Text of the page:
Sunday, November 13, 2011

Quality of Earnings: Chapter 12

Investors rely heavily on the financials that companies release. But managements have significant leeway when it comes to creating its results. In this book, Thornton O'Glove tells investors how to judge the quality of a company's earnings, in order to both protect against fraud and find value.

This final chapter of the book is about the big bath, the accounting charges a firm takes that result in lower current profit but higher future profit, as assets are often written down by more than they should be. Sometimes, the big bath will take place as a result of a new management team that seeks to downplay what it is inheriting and talk up what it has accomplished years later (i.e. "Look at the profits when I started versus now!"). Other times, continuing managers will seek to start fresh after a lackluster year or quarter, by throwing in additional charges that make the next year's returns look good.

In either case, investors should understand what's happening, as there may be ways to profit. O'Glove quotes studies which demonstrated that stocks fall in anticipation of write-downs, but rise shortly following their announcement. It is interpreted from this that the market likes certainty, and so investors wishing to outperform may wish to buy in advance of write-downs. (This can only occur, of course, if the write-downs are anticipated. This often does occur, however, as managers hint at future restructuring etc.)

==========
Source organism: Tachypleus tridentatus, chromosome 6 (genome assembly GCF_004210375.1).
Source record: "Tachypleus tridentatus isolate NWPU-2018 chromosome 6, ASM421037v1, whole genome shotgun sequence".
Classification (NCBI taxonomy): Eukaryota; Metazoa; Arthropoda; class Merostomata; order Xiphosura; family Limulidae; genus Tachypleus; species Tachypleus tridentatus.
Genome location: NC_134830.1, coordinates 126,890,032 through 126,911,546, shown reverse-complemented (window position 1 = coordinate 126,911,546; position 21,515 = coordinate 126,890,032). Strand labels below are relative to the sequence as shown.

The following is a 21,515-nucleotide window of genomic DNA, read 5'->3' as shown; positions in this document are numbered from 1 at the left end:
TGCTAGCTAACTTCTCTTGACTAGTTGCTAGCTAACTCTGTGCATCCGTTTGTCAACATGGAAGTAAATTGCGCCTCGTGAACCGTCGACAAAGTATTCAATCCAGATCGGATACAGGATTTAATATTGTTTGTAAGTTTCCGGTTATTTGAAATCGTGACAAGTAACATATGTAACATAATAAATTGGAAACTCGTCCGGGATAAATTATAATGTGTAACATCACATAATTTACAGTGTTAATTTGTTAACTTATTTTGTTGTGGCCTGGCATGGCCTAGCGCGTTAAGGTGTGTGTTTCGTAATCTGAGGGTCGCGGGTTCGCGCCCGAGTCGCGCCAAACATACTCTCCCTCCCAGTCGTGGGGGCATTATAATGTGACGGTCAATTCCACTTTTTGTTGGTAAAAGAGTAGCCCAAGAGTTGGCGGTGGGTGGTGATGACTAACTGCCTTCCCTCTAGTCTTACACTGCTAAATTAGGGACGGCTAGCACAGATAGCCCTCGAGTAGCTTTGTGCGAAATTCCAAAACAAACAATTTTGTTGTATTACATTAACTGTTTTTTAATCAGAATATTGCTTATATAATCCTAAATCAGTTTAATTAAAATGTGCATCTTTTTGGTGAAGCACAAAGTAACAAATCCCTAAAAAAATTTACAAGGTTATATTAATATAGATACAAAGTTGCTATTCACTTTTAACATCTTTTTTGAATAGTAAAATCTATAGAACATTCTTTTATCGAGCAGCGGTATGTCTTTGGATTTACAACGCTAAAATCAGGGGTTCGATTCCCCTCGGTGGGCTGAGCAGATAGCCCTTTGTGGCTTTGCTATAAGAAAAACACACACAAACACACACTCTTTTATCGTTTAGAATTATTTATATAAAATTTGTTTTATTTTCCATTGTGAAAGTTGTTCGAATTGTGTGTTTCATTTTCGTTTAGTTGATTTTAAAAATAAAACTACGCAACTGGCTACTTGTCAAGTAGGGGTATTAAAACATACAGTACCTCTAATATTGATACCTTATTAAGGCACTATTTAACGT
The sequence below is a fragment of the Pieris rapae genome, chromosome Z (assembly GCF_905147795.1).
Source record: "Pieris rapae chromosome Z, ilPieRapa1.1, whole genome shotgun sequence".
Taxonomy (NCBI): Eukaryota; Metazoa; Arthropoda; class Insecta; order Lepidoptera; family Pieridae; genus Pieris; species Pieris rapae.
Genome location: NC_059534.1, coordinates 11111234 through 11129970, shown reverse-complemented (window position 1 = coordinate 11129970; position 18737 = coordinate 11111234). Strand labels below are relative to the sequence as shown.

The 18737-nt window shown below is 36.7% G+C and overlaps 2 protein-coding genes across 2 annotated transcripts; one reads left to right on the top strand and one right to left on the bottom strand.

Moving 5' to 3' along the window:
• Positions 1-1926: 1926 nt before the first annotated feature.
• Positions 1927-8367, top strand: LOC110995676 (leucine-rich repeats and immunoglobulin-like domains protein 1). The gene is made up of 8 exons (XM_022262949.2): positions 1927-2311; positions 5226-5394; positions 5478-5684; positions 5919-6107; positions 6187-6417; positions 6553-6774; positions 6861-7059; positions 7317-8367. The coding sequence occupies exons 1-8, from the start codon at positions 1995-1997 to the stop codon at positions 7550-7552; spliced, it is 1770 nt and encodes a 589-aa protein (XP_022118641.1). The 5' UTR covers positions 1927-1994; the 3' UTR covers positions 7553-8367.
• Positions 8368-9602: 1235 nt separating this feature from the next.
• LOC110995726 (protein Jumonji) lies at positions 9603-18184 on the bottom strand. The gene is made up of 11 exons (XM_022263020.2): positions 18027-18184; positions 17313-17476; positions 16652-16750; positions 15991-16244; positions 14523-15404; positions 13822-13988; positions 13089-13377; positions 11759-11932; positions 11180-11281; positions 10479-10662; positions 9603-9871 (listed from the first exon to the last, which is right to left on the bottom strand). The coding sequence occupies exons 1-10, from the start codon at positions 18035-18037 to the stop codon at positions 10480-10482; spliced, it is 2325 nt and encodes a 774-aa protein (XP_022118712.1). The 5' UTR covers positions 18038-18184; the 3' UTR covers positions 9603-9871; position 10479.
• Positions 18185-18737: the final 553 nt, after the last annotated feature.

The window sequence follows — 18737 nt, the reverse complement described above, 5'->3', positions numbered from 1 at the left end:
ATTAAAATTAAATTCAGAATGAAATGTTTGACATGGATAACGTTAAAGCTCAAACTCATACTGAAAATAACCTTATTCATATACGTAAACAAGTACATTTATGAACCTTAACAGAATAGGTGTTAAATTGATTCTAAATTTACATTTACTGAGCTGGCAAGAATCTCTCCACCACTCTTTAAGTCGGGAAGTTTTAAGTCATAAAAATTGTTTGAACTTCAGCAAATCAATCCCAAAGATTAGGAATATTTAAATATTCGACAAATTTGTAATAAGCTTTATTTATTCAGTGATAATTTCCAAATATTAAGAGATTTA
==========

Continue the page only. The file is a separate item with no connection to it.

Another opportunity for investors occurs in companies where the restructuring transforms the business into a more profitable one. Charges and write-downs can make a company's stock price drop, but where managers are actually making the company more efficient, this can result in out-sized gains for investors in the long-run. O'Glove provides a few examples where this has occurred. Some common themes involve the cutting of unprofitable divisions, resulting in cases where firm-wide assets and revenue can even fall, but where profits hold steady or even increase.

No comments: